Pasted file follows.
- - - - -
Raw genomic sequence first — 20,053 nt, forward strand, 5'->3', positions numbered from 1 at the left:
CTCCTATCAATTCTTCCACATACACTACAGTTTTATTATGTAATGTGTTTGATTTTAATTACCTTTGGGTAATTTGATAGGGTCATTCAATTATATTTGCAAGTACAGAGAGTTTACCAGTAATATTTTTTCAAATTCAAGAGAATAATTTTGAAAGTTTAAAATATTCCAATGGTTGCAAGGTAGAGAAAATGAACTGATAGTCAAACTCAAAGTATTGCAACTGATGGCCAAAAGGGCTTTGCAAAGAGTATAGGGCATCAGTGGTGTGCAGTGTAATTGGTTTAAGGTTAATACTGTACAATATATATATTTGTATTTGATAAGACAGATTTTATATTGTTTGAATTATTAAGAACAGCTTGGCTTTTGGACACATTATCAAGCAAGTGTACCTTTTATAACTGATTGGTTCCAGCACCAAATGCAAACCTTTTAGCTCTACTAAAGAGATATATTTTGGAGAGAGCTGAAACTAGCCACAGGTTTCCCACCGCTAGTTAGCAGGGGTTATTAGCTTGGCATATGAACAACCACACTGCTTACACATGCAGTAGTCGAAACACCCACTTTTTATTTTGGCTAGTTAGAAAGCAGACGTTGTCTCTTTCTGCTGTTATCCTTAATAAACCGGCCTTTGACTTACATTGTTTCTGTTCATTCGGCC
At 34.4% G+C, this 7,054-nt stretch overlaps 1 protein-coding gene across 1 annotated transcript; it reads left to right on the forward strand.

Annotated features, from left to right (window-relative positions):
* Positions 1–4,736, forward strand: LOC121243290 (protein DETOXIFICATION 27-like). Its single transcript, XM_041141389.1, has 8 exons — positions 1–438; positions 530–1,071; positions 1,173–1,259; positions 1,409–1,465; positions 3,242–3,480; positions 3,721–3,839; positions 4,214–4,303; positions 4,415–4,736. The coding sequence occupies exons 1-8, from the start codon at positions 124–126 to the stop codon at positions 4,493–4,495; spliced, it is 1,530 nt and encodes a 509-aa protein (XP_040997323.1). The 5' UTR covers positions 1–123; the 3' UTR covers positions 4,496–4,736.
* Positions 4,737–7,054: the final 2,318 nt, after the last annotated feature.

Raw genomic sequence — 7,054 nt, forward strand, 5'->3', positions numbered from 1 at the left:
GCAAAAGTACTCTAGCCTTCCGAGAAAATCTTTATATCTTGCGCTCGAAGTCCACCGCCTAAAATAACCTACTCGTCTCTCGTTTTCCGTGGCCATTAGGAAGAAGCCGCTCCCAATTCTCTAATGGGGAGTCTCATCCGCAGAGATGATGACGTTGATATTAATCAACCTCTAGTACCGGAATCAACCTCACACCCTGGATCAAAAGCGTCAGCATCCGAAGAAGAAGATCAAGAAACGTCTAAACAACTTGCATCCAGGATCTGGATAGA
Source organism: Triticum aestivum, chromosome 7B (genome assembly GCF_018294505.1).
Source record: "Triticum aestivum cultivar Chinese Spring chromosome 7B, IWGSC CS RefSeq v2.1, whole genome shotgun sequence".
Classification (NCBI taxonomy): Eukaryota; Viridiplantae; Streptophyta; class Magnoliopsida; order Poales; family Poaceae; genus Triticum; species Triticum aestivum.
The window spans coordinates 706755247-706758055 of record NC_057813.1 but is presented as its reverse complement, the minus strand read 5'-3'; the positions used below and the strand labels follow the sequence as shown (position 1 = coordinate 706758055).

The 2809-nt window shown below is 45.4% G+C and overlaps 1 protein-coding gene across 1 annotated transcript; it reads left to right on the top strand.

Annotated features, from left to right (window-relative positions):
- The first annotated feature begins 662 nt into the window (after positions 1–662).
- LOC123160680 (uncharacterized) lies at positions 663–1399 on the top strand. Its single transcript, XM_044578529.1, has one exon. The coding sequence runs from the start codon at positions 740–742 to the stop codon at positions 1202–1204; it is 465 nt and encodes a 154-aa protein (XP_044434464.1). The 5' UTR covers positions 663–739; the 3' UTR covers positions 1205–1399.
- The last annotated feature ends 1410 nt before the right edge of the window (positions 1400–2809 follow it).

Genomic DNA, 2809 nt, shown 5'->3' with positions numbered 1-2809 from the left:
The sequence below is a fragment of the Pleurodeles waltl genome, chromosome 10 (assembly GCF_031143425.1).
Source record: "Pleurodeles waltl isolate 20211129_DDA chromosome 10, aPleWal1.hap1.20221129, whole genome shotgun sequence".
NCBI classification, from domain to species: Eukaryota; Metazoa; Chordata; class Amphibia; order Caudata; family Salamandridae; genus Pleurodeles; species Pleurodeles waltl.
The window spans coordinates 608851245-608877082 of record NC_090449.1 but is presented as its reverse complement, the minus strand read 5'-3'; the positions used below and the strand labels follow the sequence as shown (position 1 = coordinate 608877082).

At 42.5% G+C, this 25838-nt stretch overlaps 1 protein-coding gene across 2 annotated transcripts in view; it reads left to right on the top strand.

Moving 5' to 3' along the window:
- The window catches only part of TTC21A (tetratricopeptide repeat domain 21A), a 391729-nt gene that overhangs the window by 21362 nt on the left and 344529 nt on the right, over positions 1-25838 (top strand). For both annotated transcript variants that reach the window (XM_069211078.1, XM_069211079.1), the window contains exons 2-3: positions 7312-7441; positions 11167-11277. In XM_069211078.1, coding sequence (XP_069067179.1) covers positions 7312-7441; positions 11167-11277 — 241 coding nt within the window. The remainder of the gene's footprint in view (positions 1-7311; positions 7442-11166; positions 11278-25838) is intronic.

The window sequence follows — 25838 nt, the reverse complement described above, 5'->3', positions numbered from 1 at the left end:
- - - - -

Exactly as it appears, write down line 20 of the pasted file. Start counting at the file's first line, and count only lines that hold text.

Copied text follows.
Source record: "Pleurodeles waltl isolate 20211129_DDA chromosome 10, aPleWal1.hap1.20221129, whole genome shotgun sequence".